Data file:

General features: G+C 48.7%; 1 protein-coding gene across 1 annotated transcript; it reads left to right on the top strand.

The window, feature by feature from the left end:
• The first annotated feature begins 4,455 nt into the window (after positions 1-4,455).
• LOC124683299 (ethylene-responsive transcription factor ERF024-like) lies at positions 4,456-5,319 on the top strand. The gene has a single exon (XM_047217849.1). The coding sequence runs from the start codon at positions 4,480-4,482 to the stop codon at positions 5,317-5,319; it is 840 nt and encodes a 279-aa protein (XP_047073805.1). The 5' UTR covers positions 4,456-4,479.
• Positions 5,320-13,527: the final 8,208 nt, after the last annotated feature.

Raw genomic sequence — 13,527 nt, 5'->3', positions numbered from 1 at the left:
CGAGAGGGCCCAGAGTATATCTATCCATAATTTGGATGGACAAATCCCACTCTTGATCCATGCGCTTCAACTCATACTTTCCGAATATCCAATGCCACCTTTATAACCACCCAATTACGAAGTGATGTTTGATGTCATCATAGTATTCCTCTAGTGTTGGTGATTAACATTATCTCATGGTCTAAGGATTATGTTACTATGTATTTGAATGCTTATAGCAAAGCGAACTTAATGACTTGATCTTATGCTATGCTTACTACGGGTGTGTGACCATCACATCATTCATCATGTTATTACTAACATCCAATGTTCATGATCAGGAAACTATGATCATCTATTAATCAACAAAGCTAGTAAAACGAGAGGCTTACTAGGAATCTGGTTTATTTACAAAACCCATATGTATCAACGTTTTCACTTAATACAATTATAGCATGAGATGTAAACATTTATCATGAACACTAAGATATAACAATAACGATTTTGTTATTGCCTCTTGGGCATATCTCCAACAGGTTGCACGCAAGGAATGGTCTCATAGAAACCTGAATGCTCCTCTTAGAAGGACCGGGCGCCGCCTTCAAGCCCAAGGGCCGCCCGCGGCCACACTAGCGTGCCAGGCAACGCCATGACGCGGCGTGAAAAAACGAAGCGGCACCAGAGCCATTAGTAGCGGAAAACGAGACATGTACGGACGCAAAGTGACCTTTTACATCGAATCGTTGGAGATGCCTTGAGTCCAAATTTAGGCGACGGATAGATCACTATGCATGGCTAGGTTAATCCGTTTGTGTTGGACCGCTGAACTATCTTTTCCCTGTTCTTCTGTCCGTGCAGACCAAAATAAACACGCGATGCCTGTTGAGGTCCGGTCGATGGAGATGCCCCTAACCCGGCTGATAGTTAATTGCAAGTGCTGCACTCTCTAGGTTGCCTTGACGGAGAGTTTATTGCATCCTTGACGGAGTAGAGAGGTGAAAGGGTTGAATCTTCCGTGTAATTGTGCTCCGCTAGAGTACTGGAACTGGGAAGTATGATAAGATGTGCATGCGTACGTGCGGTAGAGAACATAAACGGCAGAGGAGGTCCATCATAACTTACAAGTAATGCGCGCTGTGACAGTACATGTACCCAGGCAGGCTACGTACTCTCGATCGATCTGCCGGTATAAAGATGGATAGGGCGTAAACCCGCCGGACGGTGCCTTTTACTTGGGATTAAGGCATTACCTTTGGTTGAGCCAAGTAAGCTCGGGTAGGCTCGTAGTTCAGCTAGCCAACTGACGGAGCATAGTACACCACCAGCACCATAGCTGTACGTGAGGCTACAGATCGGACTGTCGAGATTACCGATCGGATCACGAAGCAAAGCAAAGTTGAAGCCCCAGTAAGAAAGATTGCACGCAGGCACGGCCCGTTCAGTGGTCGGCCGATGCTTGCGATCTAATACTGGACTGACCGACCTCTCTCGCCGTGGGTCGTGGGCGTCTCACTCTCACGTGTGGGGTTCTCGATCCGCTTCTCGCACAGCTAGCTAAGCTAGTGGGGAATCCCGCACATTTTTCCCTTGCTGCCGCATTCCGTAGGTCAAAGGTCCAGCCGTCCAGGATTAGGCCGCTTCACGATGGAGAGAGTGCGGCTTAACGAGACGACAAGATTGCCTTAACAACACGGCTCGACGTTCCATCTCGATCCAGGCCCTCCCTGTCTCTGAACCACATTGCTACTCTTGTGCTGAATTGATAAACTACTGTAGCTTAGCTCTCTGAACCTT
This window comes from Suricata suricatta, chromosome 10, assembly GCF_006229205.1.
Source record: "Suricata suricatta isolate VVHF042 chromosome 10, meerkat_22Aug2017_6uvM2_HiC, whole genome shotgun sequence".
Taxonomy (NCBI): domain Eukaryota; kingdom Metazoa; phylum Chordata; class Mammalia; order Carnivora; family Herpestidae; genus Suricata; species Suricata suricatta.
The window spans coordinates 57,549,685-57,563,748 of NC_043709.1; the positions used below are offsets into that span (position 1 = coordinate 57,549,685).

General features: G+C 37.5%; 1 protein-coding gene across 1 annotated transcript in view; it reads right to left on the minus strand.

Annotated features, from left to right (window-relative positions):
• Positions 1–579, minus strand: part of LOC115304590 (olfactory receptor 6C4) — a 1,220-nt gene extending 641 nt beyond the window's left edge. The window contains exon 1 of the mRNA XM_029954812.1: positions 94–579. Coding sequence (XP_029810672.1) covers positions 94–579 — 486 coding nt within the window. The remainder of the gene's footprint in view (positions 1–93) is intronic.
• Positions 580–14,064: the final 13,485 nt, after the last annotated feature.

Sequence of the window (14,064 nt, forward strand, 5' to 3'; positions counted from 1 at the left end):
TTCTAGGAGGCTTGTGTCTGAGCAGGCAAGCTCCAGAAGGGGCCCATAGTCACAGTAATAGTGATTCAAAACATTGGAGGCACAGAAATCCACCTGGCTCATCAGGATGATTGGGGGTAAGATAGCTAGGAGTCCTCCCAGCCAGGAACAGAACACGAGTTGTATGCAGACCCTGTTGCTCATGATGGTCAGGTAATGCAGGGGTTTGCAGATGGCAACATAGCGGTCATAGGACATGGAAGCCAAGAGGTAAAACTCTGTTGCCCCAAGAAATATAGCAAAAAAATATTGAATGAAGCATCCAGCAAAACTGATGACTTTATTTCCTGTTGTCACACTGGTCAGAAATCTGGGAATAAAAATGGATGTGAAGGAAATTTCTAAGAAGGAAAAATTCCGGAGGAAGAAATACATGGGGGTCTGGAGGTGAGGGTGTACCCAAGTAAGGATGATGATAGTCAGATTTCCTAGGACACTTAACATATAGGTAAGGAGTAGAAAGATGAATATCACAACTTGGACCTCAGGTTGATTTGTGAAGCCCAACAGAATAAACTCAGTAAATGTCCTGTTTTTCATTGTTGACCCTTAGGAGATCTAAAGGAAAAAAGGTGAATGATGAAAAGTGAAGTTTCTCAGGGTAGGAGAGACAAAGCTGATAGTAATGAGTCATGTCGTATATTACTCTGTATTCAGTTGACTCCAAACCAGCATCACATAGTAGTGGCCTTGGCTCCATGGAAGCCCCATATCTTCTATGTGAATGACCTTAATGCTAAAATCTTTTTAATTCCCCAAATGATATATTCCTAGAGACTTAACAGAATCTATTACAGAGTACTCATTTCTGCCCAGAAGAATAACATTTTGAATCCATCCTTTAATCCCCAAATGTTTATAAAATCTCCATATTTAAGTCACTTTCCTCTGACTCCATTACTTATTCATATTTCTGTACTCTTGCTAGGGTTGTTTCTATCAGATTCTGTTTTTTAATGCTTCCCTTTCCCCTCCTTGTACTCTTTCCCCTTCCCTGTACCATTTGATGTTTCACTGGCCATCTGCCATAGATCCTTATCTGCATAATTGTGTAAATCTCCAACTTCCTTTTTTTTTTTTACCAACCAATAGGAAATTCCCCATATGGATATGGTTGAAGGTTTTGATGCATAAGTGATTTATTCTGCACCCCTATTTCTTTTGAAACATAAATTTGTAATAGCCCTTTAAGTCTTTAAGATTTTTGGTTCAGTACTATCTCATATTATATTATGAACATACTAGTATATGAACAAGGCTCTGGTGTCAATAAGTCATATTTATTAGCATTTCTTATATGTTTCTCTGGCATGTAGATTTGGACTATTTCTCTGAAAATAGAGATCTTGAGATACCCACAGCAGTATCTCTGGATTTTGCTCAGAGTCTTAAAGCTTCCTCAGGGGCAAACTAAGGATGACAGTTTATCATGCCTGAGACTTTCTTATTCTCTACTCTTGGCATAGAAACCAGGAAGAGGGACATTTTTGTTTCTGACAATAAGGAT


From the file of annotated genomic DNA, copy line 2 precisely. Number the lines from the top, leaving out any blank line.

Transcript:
The window, feature by feature from the left end: